The answer is consistency. If you look at videos of Trump campaigning 5 years ago he looks approximately the same as he looks today. His speech patterns in 2015 were odd, but they remain odd in 2020. Likewise his physical appearance remains similar - he started out looking unhealthy and continues to look so today, but not any worse than 4 years ago. ...


57

I suppose that I disagree with the framing of the question. I would argue that Trump's mental health and intelligence are frequently criticized. There are a plethora of news articles characterizing him as poorly educated, incurious, not terribly bright, or even possibly having some sort of mental illness. For instance, from the Atlantic, Trump does not read ...


3

Is there evidence for Col. Vindman being a “Never Trumper”? At the time of his testimony the answer was no per several other answers here, but there is now! Vindman is now a self-identified “Never Trumper”. Note however that the question was asked a year ago in an earlier context and this does not affect the several answers to the negative that were ...


93

Because the Trump campaign crossed a line in 2016. Before this point it was generally accepted, in American politics, that politicians and candidates did not use words such as "stupid" or "insane" when talking about one another. In return, it was fairly uncommon for the "proper" news media to use such terms when talking about ...


4

Were other American dignitaries expected to visit too? Did they make it? In addition to President Trump, the dignitaries mentioned are: White House Chief of staff John Kelly Military dignitaries Chairman of the Joint Chiefs of Staff, General Joseph Dunford Army Chief of Staff, General Mark Milley Supreme Allied Commander Europe, General Curtis ...


6

From what I can see on the web, then White House Chief of Staff John Kelly and Joint Chiefs of Staff Marine Gen. Joseph Dunford both attended; there are pictures here of them and their wives at the cemetery on November 10th. Undoubtably there were others in attendance as well, including the typical raft of photographers and media members. This was not the ...


14

Other answers about "testing" the system are close to the mark IMO; but based on my previous observation of Trump's MO: this is not about the election; this is about the campaign. Trump has many times in the past tried to sell a narrative of the American left - the Dems themselves, news media that supports them, Twitterati, bloggers, academics, etc....


4

Trump desires to ensure ballot integrity in a key electoral state. North Carolina is a swing state, so where majors parties win by thin margins, and a few uncounted votes can mean victory or defeat. Another interpretation of Trump's comment is to not actually vote twice, but to verify the vote was cast by trying to vote and being rejected to test the system. ...


3

It could potentially give a line of attack. "Why are Democrats making a big deal of what I said, they said that vote by mail is fine and would detect and fix any problems. They must know how easy fraud can happen!" At this point in the race, there is every indication that Biden is significantly ahead and likely to win absent any changes. He is ...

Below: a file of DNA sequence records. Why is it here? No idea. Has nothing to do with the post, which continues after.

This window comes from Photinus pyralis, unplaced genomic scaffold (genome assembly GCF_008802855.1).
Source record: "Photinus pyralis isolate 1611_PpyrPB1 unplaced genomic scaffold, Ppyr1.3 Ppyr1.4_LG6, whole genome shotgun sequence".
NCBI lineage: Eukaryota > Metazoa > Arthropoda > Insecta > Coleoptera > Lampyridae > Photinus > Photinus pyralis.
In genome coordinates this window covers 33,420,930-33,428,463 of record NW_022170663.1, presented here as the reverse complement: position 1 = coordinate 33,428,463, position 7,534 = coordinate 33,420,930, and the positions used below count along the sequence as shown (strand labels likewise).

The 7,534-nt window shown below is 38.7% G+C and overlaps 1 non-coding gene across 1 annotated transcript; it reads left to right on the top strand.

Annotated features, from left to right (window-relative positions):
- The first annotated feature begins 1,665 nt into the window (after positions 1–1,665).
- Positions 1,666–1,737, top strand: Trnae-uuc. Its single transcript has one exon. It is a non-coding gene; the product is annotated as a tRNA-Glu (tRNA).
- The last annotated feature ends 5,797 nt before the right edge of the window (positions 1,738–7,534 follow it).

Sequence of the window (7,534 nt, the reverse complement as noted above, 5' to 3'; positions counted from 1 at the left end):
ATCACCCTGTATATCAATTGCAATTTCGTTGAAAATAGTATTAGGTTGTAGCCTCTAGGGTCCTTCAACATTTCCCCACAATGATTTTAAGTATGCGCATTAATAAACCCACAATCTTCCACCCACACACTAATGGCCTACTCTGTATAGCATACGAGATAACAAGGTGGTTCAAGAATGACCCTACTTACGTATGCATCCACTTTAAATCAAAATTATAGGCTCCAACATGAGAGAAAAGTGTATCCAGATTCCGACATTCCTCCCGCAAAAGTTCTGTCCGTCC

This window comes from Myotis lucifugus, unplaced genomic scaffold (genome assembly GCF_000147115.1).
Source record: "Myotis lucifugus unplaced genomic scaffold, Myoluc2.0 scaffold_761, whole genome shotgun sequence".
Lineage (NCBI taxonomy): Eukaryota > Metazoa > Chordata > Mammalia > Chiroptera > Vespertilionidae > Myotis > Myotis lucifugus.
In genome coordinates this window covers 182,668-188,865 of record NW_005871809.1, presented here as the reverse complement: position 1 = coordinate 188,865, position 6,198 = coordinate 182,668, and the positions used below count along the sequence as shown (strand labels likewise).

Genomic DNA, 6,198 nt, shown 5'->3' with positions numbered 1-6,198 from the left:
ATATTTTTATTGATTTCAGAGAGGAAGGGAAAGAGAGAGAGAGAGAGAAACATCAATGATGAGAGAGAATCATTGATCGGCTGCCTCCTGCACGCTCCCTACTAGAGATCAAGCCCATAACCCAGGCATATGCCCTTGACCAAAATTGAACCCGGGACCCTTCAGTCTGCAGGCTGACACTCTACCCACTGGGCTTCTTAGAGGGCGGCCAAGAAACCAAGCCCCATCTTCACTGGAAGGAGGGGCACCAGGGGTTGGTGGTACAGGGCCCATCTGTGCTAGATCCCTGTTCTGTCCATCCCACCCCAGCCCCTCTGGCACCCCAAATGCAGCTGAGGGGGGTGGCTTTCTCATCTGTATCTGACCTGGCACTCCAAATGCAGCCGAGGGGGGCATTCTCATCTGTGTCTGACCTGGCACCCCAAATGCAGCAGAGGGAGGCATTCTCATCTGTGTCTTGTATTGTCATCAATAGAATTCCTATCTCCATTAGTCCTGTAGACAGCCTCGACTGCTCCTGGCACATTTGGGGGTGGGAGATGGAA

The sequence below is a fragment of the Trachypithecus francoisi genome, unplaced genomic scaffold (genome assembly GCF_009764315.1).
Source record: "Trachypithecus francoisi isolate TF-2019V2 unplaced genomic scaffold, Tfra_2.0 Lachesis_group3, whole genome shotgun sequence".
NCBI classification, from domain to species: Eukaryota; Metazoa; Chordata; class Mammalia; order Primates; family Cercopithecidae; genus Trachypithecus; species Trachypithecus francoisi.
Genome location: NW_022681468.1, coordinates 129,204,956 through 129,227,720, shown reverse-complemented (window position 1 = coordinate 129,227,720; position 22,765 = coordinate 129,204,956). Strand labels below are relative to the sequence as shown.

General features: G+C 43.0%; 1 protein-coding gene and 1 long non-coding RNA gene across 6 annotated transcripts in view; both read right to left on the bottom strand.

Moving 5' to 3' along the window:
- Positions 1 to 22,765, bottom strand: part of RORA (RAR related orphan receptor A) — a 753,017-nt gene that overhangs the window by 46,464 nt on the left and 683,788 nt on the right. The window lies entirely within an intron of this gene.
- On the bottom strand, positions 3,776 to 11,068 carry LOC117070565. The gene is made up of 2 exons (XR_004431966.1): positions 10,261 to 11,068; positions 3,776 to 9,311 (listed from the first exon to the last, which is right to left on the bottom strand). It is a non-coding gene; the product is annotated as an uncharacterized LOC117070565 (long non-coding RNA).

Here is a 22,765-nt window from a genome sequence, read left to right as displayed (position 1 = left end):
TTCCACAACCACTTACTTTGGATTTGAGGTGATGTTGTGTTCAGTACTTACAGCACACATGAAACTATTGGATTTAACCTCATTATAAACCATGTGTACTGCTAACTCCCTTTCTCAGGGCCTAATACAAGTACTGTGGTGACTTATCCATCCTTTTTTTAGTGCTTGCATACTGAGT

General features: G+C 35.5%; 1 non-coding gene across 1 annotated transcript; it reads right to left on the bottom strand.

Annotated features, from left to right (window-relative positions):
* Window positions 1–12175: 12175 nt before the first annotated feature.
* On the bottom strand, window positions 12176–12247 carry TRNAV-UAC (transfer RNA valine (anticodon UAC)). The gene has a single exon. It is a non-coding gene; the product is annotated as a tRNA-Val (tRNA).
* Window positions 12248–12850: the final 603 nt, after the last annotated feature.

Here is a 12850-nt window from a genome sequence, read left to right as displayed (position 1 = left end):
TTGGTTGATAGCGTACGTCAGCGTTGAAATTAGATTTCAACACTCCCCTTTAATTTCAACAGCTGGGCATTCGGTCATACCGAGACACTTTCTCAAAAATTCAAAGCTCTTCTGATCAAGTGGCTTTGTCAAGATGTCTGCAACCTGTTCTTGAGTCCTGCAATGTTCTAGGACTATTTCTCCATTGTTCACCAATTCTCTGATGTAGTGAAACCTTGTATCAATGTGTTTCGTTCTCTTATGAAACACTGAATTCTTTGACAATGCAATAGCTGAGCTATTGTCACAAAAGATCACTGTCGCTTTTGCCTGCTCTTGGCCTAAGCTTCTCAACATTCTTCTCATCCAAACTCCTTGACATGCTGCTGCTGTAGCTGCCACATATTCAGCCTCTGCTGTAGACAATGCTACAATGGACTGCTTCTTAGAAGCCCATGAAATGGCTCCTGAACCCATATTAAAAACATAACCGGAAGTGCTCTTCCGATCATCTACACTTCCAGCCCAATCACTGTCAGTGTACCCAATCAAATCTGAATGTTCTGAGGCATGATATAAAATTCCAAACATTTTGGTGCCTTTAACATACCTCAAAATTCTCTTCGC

46

This is the modern mass-media era. Trump may have been speaking in North Carolina, but he — like any other national level candidate — is aware that he is speaking to the nation as a whole. Note that after he made this statement — as the article points out — he followed it with a tweet on the same subject, explicitly aimed at a national audience. If I were to ...


6

I'm not aware that there is any significance to making this suggestion to North Carolina voters. The methods to check for duplicate voting attempts appear to be fairly uniform as it applies to voting twice (once by mail, followed by another attempt in person). This video of the full exchange between Trump and a local broadcaster Link is useful to consider, ...


37

As the BBC article explains, Trump frequently makes baseless allegations that the election system is prone to fraud. The only thing unusual about this most recent remark is that he's encouraging his own supporters to commit voter fraud. He happened to be in North Carolina when he made these remarks, and it is relevant to know that Trump and Biden are neck-...


3

In fact, the official exit poll, as well as some post-election analyses of the state seem to indicate that - rather than Latino voters turning out to vote against Trump - he actually performed better with that demographic than Romney. FiveThirtyEight argues: In the lead-up to the election, there was a lot of talk about how Latinos would turn out in record ...


3

These are very small movements, probably within the margin of error. The most recent up-tick is mostly due to a Emerson college poll that put Trump approval on 48. This may be an outlier, it may be a post-convention bounce, or it may be the start of a trend. Only time will tell. Emerson is highly ranked pollster and this is a poll of likely voters, not all ...